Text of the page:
mi bskyod

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immutable/ unshakeable/ unmoving [RB]

Akshobhya [one of the five Dhyanibuddhas, his sambhogkaya form is vajrasattva [IW]

1) Akshobhya; 2) unmoved, unshaken) [IW]

unmoved, most steady, unshaken, urine, large number [JV]

one of the five Buddhas, his sambhogakaya form is Vajrasattva [RY]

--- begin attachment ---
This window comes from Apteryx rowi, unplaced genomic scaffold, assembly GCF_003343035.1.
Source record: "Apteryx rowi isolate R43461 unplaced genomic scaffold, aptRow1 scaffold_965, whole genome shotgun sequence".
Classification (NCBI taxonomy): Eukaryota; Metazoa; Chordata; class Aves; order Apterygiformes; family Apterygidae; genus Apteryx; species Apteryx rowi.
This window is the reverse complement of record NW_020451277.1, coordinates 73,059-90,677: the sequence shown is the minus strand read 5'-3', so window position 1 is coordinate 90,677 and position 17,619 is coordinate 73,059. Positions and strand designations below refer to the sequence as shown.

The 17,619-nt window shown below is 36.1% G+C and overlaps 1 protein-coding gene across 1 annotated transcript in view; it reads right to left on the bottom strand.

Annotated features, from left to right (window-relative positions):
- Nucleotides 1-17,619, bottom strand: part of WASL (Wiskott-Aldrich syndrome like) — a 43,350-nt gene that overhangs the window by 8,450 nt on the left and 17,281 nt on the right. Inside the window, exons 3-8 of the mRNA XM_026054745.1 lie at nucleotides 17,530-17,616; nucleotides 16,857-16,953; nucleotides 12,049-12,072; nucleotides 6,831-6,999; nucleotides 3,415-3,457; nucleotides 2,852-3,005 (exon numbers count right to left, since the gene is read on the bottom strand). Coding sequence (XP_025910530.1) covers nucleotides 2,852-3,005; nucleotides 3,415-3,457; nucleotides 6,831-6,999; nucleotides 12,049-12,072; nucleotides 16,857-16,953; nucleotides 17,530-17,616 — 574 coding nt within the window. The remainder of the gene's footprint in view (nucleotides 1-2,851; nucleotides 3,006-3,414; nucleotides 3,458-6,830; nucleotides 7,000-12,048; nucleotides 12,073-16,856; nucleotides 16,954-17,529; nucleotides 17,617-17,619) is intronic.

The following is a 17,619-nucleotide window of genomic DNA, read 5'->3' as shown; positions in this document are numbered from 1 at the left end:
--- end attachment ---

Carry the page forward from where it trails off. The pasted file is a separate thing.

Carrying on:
1) Sanskrit: अक्षोभ्य, Akṣobhya Buddha. Wikipedia: 'One of the Five Wisdom Buddhas, a product of the Adibuddha, who represents consciousness as an aspect of reality. By convention he is located in the east of the Diamond Realm and is the lord of the Eastern Pure Land Abhirati ('The Joyous'), although the Pure Land of [his] western counterpart Amitābha is far better known. His consort is Lochanā and he is normally accompanied by two elephants. His color is blue-black and his attributes include the bell, three robes, and staff, along with a jewel, lotus, prayer wheel, and sword. He has several emanations. Akṣobhya is the embodiment of 'mirror knowledge' [or Mirror-like Deep Wisdom] (Sanskrit: ādarśa-jñāna; Tibetan: me long lta bu'i ye shes). A knowledge of what is real, and what is illusion, or a mere reflection of actual reality. The mirror is mind itself - clear like the sky, empty yet luminous. Holding all the images of space and time, yet untouched by them. He represents the eternal mind, and the Vajra family is connected with reason and intellect. Its brilliance illuminates the darkness of ignorance, its sharpness cuts through confusion. The Vajra family, to which Akṣobhya belongs, is associated with the element of water. This is why the two colours of Vajra are blue or white. Bright white like sun reflecting off water, and blue, like the depths of the ocean. Even if the surface of the ocean is blown into crashing waves, the depths remain undisturbed, imperturbable. And though water may seem ethereal and weightless, in truth it is extremely heavy. Water flows into the lowest place and settles there. It carves through solid rock, but calmly, without violence. When frozen, it is hard, sharp, and clear like the intellect, but to reach its full potential, it must also be fluid and adaptable like a flowing river. These are all the essential qualities of Akṣobhya. Many wrathful tantric beings are represented as blue in colour because they embody the transmuted energy of hatred and aggression, into wisdom and enlightenment.' Wisdom Library: Akṣobhya (अक्षोभ्य) is one of the five Tathāgatas appearing in the Vajradhātu-mahāmaṇḍala, according to the Nāmamantrārthāvalokinī v5.30-32. The Nāmamantrārthāvalokinī (literally, ‘an explanation of the nāma-mantras’) is a commentary (ṭīkā) on the Mañjuśrīnāmasaṃgīti. Akṣobhya is a name of Mañjuśrī (the embodiement of non-dual knowledge) and, together with other names, forms the core essence of the Mañjuśrīnāmasaṃgīti. The Nāmamantrārthāvalokinī provides the practitioner a sādhana (‘meditative practice’) to turn these names into mantras. These mantras are chanted for the benefit of all beings, and then placed and contemplated in the Vajradhātu-mahāmaṇḍala, which is an extended version of the Vajradhātu-maṇḍala. The Mañjuśrīnāmasaṃgīti (lit. ‘chanting of the names of Mañjuśrī’) is a short but influential Buddhist tantra, containing the essence of the teachings of Śākyamuni (the historical Buddha). It was composed by Vilāsavajra in the 8th century and contains 3000 verses in the anuṣṭubh meter... Akṣobhya (अक्षोभ्य) is the name of a Buddha under whom Śākyamuni (or Gautama, ‘the historical Buddha’) acquired merit along the first through nine bhūmis, according to the Mahāvastu. There are in total ten bhūmis representing the ten stages of the Bodhisattva’s path towards enlightenment. Akṣobhya is but one among the 500 Buddhas enumerated in the Mahāvastu during a conversation between Mahākātyāyana and Mahākāśyapa, both principle disciples of Gautama Buddha. The Mahāvastu is an important text of the Lokottaravāda school of Buddhism, dating from the 2nd century BCE... Akṣobhya (अक्षोभ्य) refers to “immovable Buddha” and represents one of the “five Buddhas” (pañcabuddha) as defined in the Dharma-saṃgraha (section 3). The Dharma-samgraha (Dharmasangraha) is an extensive glossary of Buddhist technical terms in Sanskrit (eg., pañcabuddha and Akṣobhya). The work is attributed to Nagarguna who lived around the 2nd century A.D.' Buddhism Tourism: Glossary of Buddhist Terms: Earliest of the non-historical celestial Buddhas who is believed to govern the Eastern Paradise also known as the Abhirati. He is mostly represented in dark blue or sometimes even golden colour. He has a vajra or a diamond sceptre in his right hand and makes the earth touching gesture from his left. He is usually shown seated on a blue elephant. [He] is well known in Nepal and Tibet; 2) unmoving, immovable, unmoved, unshaking, unshakeable, unshaken, immutable. Syn. mi 'khrugs pa [Erick Tsiknopoulos]